Siloam’s tower & Oklahoma’s tornado


I’ve read a great deal of pastoral theologizing on the Internet since the news about the tornado in Oklahoma. The themes are all familiar. And they are ancient, of course. As long as people have died in ways we cannot understand, we have turned to God and asked for or demanded answers.

I can never escape a passage from the Gospel of Luke when I hear such news.

Now there were some present at that time who told Jesus about the Galileans whose blood Pilate had mixed with their sacrifices. Jesus answered, “Do you think that these Galileans were worse sinners than all the other Galileans because they suffered this way? I tell you, no! But unless you repent, you too will all perish. Or those eighteen who died when the tower in Siloam fell on them—do you think they were more guilty than all the others living in Jerusalem? I tell you, no! But unless you repent, you too will all perish.”

Then he told this parable: “A man had a fig tree growing in his vineyard, and he went to look for fruit on it but did not find any. So he said to the man who took care of the vineyard, ‘For three years now I’ve been coming to look for fruit on this fig tree and haven’t found any. Cut it down! Why should it use up the soil?’

“‘Sir,’ the man replied, ‘leave it alone for one more year, and I’ll dig around it and fertilize it. If it bears fruit next year, fine! If not, then cut it down.’” (Luke 13:1-9, NIV)

Jesus did not withhold tears when Lazarus died, and he certainly knew anguish over suffering. There is a time to mourn and ask questions, but I don’t think we can demand answers of God. Or rather, the biblical witness appears to be that making such demands is not going to get us the answers we seek.

There is a man in the ditch over there, beaten by robbers. Ours is not ask why God allowed the beating. It is to get down in the ditch and tend to his wounds.


4 thoughts on “Siloam’s tower & Oklahoma’s tornado

  1. Strong southern winds and scripture bring back memories. Jeremiah 16 come to mind.
    Partly true as I still wipe the clay of a fresh grave from my feet leaving a different place and a different time. Now two,side- by- side, rest eternally…one foresaw the fruit in the trees-it was bitter. The other had partaken at an earlier time.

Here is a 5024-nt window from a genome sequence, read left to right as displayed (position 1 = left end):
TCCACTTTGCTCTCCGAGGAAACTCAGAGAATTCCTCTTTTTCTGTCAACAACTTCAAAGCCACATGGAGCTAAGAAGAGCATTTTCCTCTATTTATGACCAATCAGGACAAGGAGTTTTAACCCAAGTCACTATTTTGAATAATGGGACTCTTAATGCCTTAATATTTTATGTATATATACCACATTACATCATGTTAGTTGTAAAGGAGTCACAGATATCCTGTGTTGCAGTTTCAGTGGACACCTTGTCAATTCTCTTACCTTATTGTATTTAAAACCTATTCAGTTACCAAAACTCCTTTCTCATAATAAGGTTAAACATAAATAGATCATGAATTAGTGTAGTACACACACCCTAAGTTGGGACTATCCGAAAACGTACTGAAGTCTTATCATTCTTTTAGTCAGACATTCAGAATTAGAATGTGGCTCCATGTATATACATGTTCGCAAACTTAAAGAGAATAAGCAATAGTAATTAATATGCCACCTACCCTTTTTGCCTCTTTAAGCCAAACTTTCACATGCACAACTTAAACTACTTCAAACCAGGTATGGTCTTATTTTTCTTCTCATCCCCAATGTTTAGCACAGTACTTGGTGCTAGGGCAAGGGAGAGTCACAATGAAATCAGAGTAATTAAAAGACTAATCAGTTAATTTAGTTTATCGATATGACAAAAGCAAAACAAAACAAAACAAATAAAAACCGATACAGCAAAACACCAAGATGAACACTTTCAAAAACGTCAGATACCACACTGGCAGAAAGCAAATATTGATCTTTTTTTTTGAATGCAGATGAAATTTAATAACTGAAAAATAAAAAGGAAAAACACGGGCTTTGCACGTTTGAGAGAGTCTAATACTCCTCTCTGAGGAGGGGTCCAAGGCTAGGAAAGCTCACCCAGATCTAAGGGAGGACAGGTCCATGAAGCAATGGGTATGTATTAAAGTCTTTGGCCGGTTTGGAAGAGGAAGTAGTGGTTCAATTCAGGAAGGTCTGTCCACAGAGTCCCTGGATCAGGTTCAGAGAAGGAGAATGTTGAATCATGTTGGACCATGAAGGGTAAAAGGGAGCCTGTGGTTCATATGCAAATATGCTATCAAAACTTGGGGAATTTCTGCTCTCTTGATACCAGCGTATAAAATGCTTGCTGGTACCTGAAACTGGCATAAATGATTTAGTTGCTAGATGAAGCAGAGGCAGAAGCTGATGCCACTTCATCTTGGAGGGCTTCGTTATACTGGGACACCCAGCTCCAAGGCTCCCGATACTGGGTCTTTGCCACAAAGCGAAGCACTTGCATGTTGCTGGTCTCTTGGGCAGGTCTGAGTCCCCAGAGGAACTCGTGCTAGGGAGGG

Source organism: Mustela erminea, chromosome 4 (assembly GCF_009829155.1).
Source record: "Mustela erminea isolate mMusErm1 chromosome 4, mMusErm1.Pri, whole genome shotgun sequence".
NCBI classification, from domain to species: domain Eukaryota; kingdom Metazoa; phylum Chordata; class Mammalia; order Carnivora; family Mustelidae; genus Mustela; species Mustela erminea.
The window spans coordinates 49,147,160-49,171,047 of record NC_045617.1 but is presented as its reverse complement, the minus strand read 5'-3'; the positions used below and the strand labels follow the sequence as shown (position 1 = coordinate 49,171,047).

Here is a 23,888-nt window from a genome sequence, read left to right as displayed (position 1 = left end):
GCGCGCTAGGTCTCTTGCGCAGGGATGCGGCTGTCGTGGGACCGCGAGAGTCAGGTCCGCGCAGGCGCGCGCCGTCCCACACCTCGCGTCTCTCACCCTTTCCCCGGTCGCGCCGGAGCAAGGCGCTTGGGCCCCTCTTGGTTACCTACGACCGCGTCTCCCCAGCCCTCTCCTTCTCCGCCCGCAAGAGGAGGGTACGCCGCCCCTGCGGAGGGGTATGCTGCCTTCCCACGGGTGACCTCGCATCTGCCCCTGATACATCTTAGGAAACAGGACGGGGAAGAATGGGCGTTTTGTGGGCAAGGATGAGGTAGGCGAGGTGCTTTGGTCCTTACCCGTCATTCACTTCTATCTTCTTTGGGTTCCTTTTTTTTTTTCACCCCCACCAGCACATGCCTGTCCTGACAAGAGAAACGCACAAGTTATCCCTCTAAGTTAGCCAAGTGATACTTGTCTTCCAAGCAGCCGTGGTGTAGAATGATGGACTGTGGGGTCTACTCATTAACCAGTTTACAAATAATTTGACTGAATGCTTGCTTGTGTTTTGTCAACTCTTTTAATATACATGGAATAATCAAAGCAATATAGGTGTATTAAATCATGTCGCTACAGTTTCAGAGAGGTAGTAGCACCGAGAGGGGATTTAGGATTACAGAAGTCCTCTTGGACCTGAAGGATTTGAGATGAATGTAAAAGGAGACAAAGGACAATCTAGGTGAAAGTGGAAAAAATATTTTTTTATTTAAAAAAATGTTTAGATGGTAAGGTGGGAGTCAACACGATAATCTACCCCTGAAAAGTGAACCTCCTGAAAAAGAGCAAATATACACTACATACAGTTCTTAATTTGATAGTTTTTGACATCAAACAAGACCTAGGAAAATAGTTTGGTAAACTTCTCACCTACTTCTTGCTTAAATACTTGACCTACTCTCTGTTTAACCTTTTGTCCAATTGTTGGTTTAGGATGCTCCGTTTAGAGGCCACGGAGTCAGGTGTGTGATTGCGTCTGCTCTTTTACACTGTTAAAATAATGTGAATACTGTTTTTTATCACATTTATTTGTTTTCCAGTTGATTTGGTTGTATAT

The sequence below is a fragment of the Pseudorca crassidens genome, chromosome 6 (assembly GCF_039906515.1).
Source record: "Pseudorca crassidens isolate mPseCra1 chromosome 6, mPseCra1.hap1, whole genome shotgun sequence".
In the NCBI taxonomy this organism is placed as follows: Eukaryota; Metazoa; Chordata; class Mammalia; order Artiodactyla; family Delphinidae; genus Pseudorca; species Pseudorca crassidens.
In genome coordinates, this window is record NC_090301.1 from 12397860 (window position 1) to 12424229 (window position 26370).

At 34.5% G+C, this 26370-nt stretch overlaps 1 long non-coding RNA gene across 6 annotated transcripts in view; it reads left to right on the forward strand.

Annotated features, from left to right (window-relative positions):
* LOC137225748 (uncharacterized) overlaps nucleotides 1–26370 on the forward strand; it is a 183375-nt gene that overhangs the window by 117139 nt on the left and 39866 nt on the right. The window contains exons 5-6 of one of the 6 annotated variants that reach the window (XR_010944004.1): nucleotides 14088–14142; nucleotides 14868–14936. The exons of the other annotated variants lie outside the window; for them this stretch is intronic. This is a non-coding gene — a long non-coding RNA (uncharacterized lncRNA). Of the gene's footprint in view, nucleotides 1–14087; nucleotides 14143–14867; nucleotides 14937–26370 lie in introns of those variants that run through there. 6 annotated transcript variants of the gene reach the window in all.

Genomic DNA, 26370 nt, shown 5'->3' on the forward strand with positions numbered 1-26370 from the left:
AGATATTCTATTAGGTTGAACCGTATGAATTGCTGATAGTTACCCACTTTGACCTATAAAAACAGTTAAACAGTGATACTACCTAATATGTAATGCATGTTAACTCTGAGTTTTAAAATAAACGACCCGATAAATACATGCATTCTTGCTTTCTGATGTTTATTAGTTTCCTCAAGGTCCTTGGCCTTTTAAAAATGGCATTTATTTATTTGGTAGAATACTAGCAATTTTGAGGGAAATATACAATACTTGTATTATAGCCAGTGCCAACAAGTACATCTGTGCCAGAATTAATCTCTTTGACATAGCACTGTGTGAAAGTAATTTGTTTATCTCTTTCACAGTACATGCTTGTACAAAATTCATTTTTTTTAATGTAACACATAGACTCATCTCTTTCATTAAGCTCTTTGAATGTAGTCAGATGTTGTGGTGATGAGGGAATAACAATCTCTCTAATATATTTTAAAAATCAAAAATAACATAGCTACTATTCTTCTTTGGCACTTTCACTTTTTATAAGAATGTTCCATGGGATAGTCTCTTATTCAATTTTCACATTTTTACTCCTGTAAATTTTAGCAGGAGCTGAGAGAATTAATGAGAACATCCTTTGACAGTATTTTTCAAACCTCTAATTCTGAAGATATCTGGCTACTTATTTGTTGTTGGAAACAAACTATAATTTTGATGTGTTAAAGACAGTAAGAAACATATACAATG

Ask why God allows the beating? Or ask why fight back?

    Two…side by side for eternity.

  2. The Tower of Siloam passage is one of my favorites, but you omitted the previous verse–Jesus and the Apostles are walking along, and the Apostles are discussing the collapse of the tower, speculating that those people who died in the collapse must have been really bad sinners. Jesus overhears this and basically says, “That’s silly. The collapse had nothing to do with them being sinners….” Jesus makes the same point throughout the Gospels: that sickness, etc. has nothing to do with the person being a sinner.

    I imagine some of the poor people struck by tornadoes are haunted by guilt, assuming that God is smiting them (they would probably phrase it as “testing” them) because of some imagined misdeed. But is it really more comforting to believe that God is micro-managing the earth’s climate by directing tornadoes 50 ft. this way or that, or to believe the tornado hit your house because of pure chance? Pure chance has my vote.

    Read my review of Bart Ehrman’s “Problem of God” on Amazon (under the name “mamlukman.” Ehrman sees God as “an active God.” Why is that necessarily so? What Ehrman calls “an active God” I would call a “tinkering God.” Do you REALLY think God intervenes millions of times daily in the earth’s affairs to steer tornadoes away from my house (and into yours), or cure Nancy’s cancer (but lets Betty die a horrible death), or buy Janis Joplin a new Mercedes? Nonsense. Why can’t God act indirectly, through natural laws? If you deny God the power to act indirectly, you are—by limiting the power of God—a heretic. So, ironically, the people who perceive themselves as the most “Christian” are, in fact, the opposite. Ultimately, we don’t know why the world works the way it does. Why are there so many natural disasters that cause so much grief? Couldn’t God have created a world without them? Sure, but we have no idea why He didn’t, and we have no way to explain it. So let it go.

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